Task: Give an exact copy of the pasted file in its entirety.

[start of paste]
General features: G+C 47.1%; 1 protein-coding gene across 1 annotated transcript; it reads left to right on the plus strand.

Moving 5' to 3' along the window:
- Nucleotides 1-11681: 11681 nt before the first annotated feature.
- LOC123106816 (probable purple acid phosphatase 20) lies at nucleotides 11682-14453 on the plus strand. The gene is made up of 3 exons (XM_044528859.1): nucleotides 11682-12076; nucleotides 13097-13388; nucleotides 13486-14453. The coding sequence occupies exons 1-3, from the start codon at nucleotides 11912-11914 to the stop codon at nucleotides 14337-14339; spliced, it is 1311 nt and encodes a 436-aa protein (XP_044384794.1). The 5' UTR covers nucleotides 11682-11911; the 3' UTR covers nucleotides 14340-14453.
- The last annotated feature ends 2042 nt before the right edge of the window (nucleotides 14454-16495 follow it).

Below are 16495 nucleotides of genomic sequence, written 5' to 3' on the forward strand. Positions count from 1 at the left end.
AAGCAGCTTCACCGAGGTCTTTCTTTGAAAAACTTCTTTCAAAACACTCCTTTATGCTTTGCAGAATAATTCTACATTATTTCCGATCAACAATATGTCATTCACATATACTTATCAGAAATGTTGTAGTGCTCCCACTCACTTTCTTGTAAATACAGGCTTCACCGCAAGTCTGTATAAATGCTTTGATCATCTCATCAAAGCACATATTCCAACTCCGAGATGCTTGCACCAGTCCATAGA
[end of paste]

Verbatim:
General features: G+C 47.1%; 1 protein-coding gene across 1 annotated transcript; it reads left to right on the plus strand.

Moving 5' to 3' along the window:
- Nucleotides 1-11681: 11681 nt before the first annotated feature.
- LOC123106816 (probable purple acid phosphatase 20) lies at nucleotides 11682-14453 on the plus strand. The gene is made up of 3 exons (XM_044528859.1): nucleotides 11682-12076; nucleotides 13097-13388; nucleotides 13486-14453. The coding sequence occupies exons 1-3, from the start codon at nucleotides 11912-11914 to the stop codon at nucleotides 14337-14339; spliced, it is 1311 nt and encodes a 436-aa protein (XP_044384794.1). The 5' UTR covers nucleotides 11682-11911; the 3' UTR covers nucleotides 14340-14453.
- The last annotated feature ends 2042 nt before the right edge of the window (nucleotides 14454-16495 follow it).

Below are 16495 nucleotides of genomic sequence, written 5' to 3' on the forward strand. Positions count from 1 at the left end.
AAGCAGCTTCACCGAGGTCTTTCTTTGAAAAACTTCTTTCAAAACACTCCTTTATGCTTTGCAGAATAATTCTACATTATTTCCGATCAACAATATGTCATTCACATATACTTATCAGAAATGTTGTAGTGCTCCCACTCACTTTCTTGTAAATACAGGCTTCACCGCAAGTCTGTATAAATGCTTTGATCATCTCATCAAAGCACATATTCCAACTCCGAGATGCTTGCACCAGTCCATAGA